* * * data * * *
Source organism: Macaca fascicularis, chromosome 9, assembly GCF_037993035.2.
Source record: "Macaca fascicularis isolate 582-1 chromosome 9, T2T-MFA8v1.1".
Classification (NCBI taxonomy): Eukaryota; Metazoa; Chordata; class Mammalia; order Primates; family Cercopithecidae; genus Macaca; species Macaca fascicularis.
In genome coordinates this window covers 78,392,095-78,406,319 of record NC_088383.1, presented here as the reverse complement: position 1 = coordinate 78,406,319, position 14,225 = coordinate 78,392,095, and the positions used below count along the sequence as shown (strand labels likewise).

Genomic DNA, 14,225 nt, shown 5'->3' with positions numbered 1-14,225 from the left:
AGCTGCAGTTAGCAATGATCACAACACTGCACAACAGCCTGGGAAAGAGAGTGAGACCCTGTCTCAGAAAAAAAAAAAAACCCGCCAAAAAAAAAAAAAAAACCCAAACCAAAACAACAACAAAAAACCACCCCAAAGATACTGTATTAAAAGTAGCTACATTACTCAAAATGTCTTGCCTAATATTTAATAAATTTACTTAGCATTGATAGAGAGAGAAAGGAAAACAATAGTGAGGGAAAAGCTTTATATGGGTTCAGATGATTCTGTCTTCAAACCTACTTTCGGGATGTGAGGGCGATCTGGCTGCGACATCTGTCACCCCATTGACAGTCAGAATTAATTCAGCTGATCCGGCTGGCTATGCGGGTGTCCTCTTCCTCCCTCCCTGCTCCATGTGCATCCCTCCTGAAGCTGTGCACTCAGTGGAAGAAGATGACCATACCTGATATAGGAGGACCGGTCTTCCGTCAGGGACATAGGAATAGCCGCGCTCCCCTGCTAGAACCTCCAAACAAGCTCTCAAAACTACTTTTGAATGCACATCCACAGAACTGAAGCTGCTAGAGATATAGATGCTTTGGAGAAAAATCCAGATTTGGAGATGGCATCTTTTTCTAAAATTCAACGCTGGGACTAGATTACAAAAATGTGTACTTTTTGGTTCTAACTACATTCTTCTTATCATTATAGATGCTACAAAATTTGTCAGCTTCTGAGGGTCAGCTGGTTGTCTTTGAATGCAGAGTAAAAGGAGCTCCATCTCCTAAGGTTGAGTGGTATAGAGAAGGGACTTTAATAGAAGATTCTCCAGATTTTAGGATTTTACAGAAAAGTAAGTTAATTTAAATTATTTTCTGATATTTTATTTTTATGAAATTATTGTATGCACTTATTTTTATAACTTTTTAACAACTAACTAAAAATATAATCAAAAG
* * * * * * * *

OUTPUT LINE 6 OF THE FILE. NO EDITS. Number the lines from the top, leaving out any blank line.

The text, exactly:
AGCTGCAGTTAGCAATGATCACAACACTGCACAACAGCCTGGGAAAGAGAGTGAGACCCTGTCTCAGAAAAAAAAAAAAACCCGCCAAAAAAAAAAAAAAAACCCAAACCAAAACAACAACAAAAAACCACCCCAAAGATACTGTATTAAAAGTAGCTACATTACTCAAAATGTCTTGCCTAATATTTAATAAATTTACTTAGCATTGATAGAGAGAGAAAGGAAAACAATAGTGAGGGAAAAGCTTTATATGGGTTCAGATGATTCTGTCTTCAAACCTACTTTCGGGATGTGAGGGCGATCTGGCTGCGACATCTGTCACCCCATTGACAGTCAGAATTAATTCAGCTGATCCGGCTGGCTATGCGGGTGTCCTCTTCCTCCCTCCCTGCTCCATGTGCATCCCTCCTGAAGCTGTGCACTCAGTGGAAGAAGATGACCATACCTGATATAGGAGGACCGGTCTTCCGTCAGGGACATAGGAATAGCCGCGCTCCCCTGCTAGAACCTCCAAACAAGCTCTCAAAACTACTTTTGAATGCACATCCACAGAACTGAAGCTGCTAGAGATATAGATGCTTTGGAGAAAAATCCAGATTTGGAGATGGCATCTTTTTCTAAAATTCAACGCTGGGACTAGATTACAAAAATGTGTACTTTTTGGTTCTAACTACATTCTTCTTATCATTATAGATGCTACAAAATTTGTCAGCTTCTGAGGGTCAGCTGGTTGTCTTTGAATGCAGAGTAAAAGGAGCTCCATCTCCTAAGGTTGAGTGGTATAGAGAAGGGACTTTAATAGAAGATTCTCCAGATTTTAGGATTTTACAGAAAAGTAAGTTAATTTAAATTATTTTCTGATATTTTATTTTTATGAAATTATTGTATGCACTTATTTTTATAACTTTTTAACAACTAACTAAAAATATAATCAAAAG